Feeding behavior and population structure of Ampithoe valida : a bicoastal comparison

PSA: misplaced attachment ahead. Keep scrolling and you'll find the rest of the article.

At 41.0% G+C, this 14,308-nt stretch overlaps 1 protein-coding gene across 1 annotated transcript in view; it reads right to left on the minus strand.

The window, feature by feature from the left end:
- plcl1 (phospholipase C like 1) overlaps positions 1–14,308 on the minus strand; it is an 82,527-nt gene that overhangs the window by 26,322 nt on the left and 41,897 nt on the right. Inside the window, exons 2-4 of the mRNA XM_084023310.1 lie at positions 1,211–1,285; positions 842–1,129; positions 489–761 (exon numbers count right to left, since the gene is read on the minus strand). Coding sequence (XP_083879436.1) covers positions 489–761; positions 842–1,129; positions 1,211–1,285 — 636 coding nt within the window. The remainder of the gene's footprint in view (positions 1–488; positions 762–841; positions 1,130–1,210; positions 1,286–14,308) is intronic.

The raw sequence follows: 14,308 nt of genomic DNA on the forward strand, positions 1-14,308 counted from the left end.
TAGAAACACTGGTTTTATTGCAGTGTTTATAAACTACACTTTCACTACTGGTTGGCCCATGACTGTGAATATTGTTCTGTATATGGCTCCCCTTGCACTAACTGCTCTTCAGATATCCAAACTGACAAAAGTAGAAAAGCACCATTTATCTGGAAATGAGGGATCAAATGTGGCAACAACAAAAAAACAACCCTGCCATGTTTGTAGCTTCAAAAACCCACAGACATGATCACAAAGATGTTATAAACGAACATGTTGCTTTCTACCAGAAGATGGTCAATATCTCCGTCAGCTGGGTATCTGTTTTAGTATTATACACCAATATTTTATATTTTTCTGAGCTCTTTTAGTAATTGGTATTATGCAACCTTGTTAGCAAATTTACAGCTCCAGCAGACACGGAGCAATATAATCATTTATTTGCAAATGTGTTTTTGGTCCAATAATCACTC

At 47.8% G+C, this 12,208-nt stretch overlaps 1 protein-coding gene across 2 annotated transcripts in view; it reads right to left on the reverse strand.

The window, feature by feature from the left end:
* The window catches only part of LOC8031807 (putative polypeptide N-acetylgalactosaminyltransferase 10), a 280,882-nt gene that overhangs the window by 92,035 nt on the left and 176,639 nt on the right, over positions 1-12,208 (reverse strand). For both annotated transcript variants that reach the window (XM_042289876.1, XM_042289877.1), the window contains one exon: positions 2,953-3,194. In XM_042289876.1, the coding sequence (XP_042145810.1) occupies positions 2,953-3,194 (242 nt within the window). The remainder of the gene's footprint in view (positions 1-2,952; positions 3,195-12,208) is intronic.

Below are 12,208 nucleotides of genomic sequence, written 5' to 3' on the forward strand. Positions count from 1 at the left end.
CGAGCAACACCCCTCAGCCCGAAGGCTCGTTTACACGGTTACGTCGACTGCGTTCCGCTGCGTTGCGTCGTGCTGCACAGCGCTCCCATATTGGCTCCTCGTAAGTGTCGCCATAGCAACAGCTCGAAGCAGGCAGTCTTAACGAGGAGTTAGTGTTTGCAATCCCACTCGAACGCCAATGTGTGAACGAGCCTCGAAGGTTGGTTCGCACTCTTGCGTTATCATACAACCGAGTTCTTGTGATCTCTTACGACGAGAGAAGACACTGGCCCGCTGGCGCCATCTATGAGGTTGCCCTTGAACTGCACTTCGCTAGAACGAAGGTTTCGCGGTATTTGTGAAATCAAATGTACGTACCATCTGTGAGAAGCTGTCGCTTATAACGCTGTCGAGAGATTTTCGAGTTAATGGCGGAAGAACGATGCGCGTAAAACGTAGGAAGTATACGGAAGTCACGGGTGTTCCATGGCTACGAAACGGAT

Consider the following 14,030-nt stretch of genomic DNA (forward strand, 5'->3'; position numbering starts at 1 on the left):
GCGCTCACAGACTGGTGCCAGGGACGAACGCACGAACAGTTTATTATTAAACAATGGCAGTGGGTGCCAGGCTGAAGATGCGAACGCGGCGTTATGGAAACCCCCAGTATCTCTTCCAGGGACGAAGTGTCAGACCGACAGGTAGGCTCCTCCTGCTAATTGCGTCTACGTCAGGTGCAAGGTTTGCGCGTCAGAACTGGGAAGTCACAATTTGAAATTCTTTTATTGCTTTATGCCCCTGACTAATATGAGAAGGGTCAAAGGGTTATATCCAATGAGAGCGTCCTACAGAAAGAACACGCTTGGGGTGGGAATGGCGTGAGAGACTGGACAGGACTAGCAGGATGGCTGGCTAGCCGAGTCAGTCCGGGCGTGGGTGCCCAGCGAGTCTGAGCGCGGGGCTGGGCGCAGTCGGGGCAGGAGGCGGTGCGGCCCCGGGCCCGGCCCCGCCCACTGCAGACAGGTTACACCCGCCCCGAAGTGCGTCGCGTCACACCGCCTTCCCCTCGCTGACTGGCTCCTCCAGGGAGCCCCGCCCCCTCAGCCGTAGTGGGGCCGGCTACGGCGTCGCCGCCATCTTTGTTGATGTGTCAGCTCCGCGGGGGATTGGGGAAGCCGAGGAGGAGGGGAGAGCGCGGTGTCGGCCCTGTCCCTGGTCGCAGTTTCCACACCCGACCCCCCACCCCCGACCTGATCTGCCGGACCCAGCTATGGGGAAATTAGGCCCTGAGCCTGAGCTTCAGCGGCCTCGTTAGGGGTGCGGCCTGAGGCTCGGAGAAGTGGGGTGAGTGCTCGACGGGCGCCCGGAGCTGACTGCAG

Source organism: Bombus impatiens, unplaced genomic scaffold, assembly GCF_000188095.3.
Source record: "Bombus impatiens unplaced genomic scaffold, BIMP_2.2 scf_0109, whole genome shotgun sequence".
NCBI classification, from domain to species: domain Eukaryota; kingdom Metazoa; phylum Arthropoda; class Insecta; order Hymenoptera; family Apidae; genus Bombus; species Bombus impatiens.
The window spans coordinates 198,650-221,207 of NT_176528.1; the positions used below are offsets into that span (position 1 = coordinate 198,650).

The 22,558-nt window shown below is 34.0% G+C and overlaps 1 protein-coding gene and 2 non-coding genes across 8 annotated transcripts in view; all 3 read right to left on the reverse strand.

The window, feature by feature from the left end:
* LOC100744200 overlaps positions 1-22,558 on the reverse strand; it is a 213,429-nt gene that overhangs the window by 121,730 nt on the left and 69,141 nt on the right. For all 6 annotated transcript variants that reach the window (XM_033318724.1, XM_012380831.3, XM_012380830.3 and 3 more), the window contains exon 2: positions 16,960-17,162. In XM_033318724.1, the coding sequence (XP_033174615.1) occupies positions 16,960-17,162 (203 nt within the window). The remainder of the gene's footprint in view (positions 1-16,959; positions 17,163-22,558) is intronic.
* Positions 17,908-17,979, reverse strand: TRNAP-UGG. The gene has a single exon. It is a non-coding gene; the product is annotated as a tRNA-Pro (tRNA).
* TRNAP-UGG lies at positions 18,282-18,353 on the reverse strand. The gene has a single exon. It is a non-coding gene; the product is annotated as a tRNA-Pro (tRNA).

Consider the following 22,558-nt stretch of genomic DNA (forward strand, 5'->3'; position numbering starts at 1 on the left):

Eelgrass (Zostera marina) beds are highly valued in temperate estuaries worldwide, and decades of declines have led to conservations and restoration programs in many regions. Understanding variation in factors that determine eelgrass success is an important part of these programs. Small invertebrate grazers on eelgrass are generally thought to benefit plants by removing competing algae; however, an amphipod, Ampithoe valida, putatively introduced to San Francisco (SF) Bay, also directly consumes eelgrass and threatens restoration efforts. This feeding behavior differs from that observed in the range of A. valida where it primarily grazes on micro- and macroalgae. The mechanisms as to why feeding preference for eelgrass differs between regionally distinct populations of A. valida are not well understood. The results of a series of feeding tests demonstrate that A. valida in SF Bay is adapted to preferentially consume local eelgrass when offered a choice, and also to more readily consume eelgrass from regionally local estuaries (SF Bay, Bodega Bay and Tomales Bay) over Virginia eelgrass, while Chesapeake Bay A. valida did not exhibit preferences among the same foods. Morphological and chemical differences between eelgrass populations did not clearly drive SF Bay A. valida feeding preferences. This study suggests evolution of feeding behavior in the SF Bay amphipods. Alternatively, Chesapeake A. valida may simply have not acclimated to local eelgrass, perhaps due to greater availability of non-eelgrass foods including macroalgae and epiphytes. Increased amphipod density did not induce a feeding shift from Gracilaria to eelgrass in an experiment with SF Bay amphipods and SF Bay foods; in fact, A. valida consumed eelgrass equally to Gracilaria at all densities. Phylogenetic analysis of COI sequence data from Atlantic and Pacific A. valida showed cryptic diversity; however, analysis of two nuclear genes did not corroborate these findings, suggesting that these are cryptic subspecies that have only recently diverged. The genetic data also suggest a Pacific origin, rather than Atlantic, of A. valida.